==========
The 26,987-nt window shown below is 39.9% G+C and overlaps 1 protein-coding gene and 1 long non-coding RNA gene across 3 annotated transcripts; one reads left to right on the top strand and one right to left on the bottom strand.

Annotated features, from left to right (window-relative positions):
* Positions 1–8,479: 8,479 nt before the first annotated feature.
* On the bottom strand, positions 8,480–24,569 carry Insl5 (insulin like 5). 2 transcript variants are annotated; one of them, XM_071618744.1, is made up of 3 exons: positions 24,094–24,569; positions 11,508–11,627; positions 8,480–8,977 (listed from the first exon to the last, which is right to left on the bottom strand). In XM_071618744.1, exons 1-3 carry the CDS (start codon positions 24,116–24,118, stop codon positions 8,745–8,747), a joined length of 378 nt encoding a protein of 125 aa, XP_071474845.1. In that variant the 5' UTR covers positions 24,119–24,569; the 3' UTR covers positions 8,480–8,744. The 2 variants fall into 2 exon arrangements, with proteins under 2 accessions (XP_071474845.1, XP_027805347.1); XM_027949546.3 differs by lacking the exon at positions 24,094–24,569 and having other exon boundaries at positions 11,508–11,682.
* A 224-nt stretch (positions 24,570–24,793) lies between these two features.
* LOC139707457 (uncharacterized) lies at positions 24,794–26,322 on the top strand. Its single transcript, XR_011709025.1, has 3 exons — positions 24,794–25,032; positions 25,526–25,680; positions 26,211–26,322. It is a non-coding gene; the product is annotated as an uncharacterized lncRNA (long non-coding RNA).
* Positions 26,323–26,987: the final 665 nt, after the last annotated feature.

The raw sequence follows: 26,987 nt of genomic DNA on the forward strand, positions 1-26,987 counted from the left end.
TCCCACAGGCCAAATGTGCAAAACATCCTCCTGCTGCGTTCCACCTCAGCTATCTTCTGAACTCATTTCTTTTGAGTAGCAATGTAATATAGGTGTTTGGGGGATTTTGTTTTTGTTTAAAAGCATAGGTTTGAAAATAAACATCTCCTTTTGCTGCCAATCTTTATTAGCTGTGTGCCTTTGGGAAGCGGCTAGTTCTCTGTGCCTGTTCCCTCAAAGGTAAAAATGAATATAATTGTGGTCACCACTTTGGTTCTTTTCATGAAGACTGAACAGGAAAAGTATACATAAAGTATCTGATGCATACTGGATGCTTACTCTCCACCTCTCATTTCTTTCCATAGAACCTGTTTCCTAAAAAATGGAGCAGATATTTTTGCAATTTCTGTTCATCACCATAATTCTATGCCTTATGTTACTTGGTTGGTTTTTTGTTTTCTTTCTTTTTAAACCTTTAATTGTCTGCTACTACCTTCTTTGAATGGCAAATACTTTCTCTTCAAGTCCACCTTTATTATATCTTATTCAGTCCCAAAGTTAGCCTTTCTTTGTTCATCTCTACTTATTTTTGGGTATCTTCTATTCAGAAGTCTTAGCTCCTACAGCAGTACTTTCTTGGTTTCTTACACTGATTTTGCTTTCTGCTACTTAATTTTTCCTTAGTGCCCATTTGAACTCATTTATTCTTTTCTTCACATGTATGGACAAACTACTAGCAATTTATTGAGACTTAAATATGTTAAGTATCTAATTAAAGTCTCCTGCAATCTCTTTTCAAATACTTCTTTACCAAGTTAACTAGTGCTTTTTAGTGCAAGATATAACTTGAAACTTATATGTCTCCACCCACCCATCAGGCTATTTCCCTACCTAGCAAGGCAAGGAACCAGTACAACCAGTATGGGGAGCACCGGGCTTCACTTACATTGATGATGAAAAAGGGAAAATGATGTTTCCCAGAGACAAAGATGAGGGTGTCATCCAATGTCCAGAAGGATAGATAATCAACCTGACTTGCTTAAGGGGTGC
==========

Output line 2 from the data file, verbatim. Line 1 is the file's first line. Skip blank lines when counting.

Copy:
Annotated features, from left to right (window-relative positions):